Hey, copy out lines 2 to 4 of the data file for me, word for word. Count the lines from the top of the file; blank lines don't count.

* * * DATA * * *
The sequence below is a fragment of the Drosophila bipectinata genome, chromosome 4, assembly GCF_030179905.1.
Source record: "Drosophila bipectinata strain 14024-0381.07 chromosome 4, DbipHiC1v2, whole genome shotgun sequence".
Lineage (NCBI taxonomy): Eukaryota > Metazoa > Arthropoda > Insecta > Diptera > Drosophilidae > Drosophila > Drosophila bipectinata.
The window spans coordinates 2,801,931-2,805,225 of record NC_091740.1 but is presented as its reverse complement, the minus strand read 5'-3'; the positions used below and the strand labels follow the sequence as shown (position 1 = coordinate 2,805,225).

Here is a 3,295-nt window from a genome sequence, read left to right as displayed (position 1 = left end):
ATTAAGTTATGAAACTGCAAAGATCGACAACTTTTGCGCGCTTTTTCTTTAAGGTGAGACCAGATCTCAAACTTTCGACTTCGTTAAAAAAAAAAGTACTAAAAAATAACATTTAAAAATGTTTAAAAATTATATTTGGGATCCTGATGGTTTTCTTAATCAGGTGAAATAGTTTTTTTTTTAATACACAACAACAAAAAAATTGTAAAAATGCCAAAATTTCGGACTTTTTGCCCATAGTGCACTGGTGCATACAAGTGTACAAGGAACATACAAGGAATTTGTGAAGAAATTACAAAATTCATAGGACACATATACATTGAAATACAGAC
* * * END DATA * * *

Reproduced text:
Source record: "Drosophila bipectinata strain 14024-0381.07 chromosome 4, DbipHiC1v2, whole genome shotgun sequence".
Lineage (NCBI taxonomy): Eukaryota > Metazoa > Arthropoda > Insecta > Diptera > Drosophilidae > Drosophila > Drosophila bipectinata.
The window spans coordinates 2,801,931-2,805,225 of record NC_091740.1 but is presented as its reverse complement, the minus strand read 5'-3'; the positions used below and the strand labels follow the sequence as shown (position 1 = coordinate 2,805,225).